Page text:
Business plans are often mistakenly associated only with startup businesses. But without an evolving, written business plan, company management can easily find itself overwhelmed and reacting to events, instead of managing proactively.
So if you haven’t updated your business plan since your startup days, it might be time to consider writing a business plan for growth. Periodic planning can help sustain growth and profits, and is a practice that’s vital to keeping up with the ever changing business s landscape.
Five Key Elements
Here are five key elements to consider when drafting your business plan for growth.
1. Define your goals
Create a list of long-term goals. Be sure to choose goals that are SMART: specific, measurable, achievable, realistic, and timed. These goals will guide you as you work through your business plan for growth, and will help focus your efforts on doing what it will take to achieve these goals.
2. Set up milestones
Milestones should be established to mark your progress against reaching your goals. Include details in the milestones such as customers you hope to acquire, and additional employees you might need to hire. Elaborate on how these activities will contribute to achieving your goals for growth.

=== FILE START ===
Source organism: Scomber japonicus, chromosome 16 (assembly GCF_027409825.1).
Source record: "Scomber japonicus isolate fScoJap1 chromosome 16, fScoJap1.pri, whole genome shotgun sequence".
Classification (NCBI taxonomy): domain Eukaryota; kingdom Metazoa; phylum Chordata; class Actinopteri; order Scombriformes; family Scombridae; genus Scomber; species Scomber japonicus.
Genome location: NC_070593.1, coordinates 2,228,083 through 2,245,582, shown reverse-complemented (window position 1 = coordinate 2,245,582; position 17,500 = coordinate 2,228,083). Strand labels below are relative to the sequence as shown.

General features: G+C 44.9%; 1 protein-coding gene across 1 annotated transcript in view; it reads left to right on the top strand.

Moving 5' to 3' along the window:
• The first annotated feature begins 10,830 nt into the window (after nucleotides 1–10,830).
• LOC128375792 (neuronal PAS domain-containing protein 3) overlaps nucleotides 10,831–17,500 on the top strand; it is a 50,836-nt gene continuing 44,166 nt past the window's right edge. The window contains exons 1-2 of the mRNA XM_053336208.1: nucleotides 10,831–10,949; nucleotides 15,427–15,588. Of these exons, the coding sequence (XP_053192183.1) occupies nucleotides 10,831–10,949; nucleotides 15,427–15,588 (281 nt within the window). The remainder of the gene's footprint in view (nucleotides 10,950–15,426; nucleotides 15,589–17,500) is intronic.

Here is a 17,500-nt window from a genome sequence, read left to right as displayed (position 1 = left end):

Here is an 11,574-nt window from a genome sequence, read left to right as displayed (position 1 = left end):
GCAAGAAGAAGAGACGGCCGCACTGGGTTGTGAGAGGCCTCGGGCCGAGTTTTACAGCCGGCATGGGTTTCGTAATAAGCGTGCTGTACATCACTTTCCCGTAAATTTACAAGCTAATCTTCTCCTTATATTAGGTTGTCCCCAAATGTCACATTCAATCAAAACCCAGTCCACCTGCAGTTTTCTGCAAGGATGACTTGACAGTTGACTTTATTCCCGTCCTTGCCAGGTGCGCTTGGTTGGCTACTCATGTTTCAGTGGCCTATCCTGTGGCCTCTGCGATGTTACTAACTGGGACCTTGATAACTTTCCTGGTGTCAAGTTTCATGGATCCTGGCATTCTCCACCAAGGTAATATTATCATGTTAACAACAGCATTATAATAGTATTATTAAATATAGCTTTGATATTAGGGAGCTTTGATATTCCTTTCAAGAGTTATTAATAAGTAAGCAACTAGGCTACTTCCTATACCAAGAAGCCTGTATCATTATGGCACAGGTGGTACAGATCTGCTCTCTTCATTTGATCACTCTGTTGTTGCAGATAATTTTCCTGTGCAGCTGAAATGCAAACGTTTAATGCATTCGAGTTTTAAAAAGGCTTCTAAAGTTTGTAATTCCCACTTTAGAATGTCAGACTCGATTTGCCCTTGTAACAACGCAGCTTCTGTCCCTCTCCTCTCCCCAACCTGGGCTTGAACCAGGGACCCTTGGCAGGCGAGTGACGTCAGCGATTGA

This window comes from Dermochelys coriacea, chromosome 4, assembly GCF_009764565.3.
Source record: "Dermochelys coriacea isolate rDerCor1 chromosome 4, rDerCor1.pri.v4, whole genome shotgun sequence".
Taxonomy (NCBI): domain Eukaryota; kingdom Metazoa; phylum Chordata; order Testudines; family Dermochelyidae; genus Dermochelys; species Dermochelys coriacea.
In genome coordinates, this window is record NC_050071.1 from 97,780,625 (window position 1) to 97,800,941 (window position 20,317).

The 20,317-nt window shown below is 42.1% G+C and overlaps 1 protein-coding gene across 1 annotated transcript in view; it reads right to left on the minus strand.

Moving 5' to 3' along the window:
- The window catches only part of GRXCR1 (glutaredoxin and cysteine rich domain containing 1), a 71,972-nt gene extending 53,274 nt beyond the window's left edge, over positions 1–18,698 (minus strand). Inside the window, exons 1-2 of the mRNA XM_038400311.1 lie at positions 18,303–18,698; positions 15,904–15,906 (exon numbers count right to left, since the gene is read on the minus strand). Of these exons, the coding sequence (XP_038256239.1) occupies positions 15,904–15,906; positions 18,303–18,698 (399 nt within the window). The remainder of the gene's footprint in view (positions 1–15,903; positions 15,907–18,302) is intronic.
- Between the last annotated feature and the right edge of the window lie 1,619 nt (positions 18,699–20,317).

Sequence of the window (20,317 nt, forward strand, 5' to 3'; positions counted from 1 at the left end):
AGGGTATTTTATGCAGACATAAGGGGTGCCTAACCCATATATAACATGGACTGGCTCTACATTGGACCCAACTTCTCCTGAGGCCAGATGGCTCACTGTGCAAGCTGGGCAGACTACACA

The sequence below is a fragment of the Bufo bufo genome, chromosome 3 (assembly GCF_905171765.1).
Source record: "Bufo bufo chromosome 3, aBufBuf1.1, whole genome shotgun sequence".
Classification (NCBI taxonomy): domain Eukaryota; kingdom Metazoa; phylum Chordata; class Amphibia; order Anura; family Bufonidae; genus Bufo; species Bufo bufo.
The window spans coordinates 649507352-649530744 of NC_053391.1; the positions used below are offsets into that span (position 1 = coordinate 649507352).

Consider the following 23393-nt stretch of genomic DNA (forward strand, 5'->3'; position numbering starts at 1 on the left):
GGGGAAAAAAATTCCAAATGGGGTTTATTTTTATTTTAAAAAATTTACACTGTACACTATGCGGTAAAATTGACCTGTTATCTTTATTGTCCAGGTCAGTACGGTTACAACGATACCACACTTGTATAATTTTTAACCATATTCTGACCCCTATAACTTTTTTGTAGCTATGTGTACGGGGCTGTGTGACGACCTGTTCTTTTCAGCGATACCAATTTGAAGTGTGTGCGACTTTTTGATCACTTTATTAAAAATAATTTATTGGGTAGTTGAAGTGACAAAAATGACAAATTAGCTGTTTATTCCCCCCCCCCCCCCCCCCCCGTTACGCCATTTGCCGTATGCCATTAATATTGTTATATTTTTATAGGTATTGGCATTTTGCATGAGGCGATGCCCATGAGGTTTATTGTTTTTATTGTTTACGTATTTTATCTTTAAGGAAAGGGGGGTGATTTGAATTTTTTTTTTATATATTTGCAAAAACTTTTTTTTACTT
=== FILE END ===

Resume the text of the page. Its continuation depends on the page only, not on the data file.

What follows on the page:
3. Plan for cash
Growth strategies such as geographic or product expansion can initially generate negative cash flow. Increasing revenues doesn't necessarily mean increased profits, because at the outset, the cost to achieve growth can be high. Your financial plan, especially your cash flow projections, will be vital in determining how you’ll sustain your company’s growth without putting you under.
4. Profile competitors
Have new competitors emerged since you established your company? How have your existing competitors changed in response to your entrance into the market? Be aware of how your competition can affect your goals. Strategies to address competitive forces can include adjustments in:
· Niche markets
5. Track your progress and evaluate the results
To track your progress, establish company and industry benchmarks against which you can measure your performance. Conduct a gap analysis which compares “Where are we today?” with “Where do we want to be?”
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Author: Jaseem, works as Junior Business Analyst at Ameen Ahsan Strategy Consulting.
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